Don Eliseo was blessed to contemplate the miracle of life under a full moon after the summer solstice. He “lived” in the North Valley, whereas Rudy lived in the barrio, aka Barelas, but I can feel the same spirit in both areas. During his teenage years in Barelas, Rudy’s first years in Albuquerque were led on Pacific Avenue SW, between the famous Rail Yard that employed so many Burqueños and that acequia where he once dove and broke his back, which would change his fate forever. I am writing from a ‘Burque’ spot at walking distance from all those important places in Rudy’s life story. I am writing from the edge of the barrio where a few weeks ago they held a velorio for a flesh and blood curandera who will no longer hold my hands while diving into my eyes to scan my soul. When I left Maclovia Zamora’s emblematic store after I paid my tribute to her, I noticed juniper all around the place. I felt connection, I felt sorrow, I felt Última’s strength and presence together with the comfort of a wizard’s whispers, and I felt love, and responsibility, like young Antonio, who had to bury Última’s owl under the forked juniper. Here, on the edge of the barrio, “my owl” called, 4 days before the new moon, 8 days before the spring equinox. Can you see the parallel, like a shadow taking shape on a scrying mirror, or a cat-and-mouse game on a Wheel divided into the four quadrants of Time, Seasons, “Reality” and Fiction?
I profoundly believe in the magic of letters, and also in the blurred boundaries between Literature and Life. Never in my (Spanish) life had any book, like Zia Summer and then all of Anaya’s books, taken me back, so powerfully, to this land that whispered my name and made me feel that I belonged. I was first drawn to the New Mexican detectives series thanks to its cover: a cow skull over a Zia sign glowing in the Sunrise. Maybe Isis was winking already, since the cow is another of her attributes… I could not put that book down, because I somehow felt that it told me about my future self, or selves, although sometimes it really felt like it was talking to and about my past self, or selves, as well…
I see writers as brujos, aka wizards, because many stories actually do come true… So we’d better write beautiful ones, with happy endings! The collage above these lines was originally a slide from the presentation of my dissertation defense in Spain… But the story rewrote itself, to come up with better lines for my new role in this life, since I am writing from the very same New Mexico that had profoundly spoken to my soul the first time I visited it, and which was welcoming me time and again in the pages of Rudy’s books before I could be back in the flesh. When I was still in Granada, my attraction to Anaya’s world was so powerful that I had decided to analyze his universe for my dissertation, obliged step we are supposed to take if we want to become a “grown-up in Academia“. The only problem was that I “was not supposed” to work on any material in English since “I belonged” to the French department. However, this detail was not meant to stop me doing what I felt was my soul’s calling! I would compare the New Mexican literary world with that of my native Belgium through a comparison of works by Rudolfo Anaya and René Henoumont.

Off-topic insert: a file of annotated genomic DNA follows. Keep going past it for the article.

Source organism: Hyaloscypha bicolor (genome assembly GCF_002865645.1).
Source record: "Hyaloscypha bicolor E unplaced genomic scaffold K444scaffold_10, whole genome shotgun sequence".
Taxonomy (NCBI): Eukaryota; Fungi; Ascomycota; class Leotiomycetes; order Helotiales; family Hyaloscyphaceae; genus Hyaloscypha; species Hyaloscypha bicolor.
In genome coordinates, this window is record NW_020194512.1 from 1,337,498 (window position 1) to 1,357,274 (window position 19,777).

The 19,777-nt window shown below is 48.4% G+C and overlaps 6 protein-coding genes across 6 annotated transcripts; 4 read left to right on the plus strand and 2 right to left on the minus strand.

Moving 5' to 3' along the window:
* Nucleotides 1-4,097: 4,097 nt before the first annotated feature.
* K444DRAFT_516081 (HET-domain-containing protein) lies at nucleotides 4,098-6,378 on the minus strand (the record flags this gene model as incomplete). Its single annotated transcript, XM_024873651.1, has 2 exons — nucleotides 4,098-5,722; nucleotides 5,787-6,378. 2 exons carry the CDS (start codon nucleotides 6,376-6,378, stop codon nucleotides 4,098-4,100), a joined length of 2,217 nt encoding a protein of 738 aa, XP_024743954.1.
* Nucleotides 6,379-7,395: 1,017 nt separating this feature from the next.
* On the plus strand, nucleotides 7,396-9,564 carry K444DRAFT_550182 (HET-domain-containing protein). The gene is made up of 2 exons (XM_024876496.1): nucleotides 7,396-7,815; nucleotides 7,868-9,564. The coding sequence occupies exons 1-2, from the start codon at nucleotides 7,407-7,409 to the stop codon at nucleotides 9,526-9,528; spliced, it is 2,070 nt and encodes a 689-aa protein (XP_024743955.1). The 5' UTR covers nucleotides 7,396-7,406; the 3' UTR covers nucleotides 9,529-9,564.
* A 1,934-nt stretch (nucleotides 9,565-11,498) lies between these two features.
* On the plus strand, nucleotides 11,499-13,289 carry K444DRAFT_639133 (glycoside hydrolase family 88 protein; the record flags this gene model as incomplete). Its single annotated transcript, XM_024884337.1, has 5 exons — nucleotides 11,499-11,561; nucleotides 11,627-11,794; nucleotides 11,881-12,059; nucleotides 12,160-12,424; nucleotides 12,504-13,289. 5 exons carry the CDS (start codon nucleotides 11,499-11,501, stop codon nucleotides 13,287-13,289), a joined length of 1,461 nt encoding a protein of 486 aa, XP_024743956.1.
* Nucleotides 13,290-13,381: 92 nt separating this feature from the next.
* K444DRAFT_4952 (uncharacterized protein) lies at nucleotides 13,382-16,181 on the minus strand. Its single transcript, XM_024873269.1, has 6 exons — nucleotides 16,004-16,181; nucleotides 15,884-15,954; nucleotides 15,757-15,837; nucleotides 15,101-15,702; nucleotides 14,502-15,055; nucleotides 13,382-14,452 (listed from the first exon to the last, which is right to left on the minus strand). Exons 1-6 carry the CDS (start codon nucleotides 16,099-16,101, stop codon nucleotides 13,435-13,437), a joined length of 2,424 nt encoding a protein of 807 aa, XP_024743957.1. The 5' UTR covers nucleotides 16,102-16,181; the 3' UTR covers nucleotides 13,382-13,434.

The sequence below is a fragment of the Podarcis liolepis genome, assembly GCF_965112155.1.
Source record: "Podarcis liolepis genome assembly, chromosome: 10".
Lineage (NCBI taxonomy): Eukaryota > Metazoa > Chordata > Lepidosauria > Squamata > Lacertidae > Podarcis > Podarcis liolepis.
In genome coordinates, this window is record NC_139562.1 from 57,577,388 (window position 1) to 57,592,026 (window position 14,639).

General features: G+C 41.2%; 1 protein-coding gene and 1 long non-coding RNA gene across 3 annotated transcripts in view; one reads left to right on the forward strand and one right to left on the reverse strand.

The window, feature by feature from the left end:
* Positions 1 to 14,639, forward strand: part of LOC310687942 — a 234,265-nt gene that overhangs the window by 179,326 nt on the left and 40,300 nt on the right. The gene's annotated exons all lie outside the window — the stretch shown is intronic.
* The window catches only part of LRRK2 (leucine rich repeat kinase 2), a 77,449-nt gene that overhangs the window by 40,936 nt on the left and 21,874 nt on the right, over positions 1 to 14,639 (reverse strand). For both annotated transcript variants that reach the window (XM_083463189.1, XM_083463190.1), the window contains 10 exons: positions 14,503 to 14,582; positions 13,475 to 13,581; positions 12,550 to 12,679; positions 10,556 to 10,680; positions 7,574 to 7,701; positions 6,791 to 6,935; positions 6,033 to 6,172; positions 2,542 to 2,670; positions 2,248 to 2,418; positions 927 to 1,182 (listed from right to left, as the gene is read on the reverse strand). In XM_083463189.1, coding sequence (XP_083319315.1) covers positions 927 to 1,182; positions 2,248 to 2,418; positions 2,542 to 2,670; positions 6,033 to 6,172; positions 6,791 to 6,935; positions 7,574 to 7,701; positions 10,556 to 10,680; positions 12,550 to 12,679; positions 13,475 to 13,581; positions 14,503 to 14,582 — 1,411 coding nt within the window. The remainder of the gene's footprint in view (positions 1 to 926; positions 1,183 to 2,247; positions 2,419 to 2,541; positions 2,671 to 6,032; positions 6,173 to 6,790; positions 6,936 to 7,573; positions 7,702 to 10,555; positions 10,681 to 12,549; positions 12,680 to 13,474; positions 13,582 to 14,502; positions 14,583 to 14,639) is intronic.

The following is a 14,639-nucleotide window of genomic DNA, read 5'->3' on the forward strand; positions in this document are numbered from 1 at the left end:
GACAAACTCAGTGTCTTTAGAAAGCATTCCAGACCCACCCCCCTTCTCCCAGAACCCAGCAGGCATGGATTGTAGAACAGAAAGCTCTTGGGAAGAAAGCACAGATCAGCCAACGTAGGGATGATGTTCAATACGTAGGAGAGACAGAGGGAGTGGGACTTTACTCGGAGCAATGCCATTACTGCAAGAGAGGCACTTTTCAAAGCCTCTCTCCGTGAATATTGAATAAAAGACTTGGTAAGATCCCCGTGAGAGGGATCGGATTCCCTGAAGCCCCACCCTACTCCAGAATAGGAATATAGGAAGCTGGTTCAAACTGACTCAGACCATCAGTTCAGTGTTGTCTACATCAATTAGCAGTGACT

1111 pages (and thrice as many days) later, I have not “defended” the dissertation, and I never will, and it does not matter, because I was meant to defend something much more important: my life, and the search for the real me. I had to learn how to grow not only owl’s wings but also claws, to let go of my past self, navigate in darkness and tread on slippery rooves, and nevertheless show faith and trust in the journey toward a new me that felt very ancient. So I left the dissertation, I left the job, I left a house and a land I loved, and I dove into this adventure to start living in my third country, and by that I mean New Mexico, which I consider a country per se, and the land where my soul is meant to shine in its brightest colors…
I did not meet Última la curandera in a “chronological” manner. For me, she came “after” Rita, a younger curandera in Sonny’s adventures, but I am sure that she waited because she wanted me to learn how to trust Spirit ways and to patiently wait for the right time. Not always an easy task! But now that I know her well, since Última means “the last one”, and maybe to honor the mischievous spirit of some black-haired chifonete I know, I want to dedicate this first blog topic to her, also because this is what the owl whispered to my ear on that waning moon night…
However, for me to reveal this to you, you will have to practice your Spanish reading skills…
Cuando el Tecolote canta,
Abre los Ojos la Luna,
Despierta la Curandera
y Renace la Magia Femenina
(*) The face in the painting seems to come to life if you look at Última’s gaze at 3:07
(**) See first blog post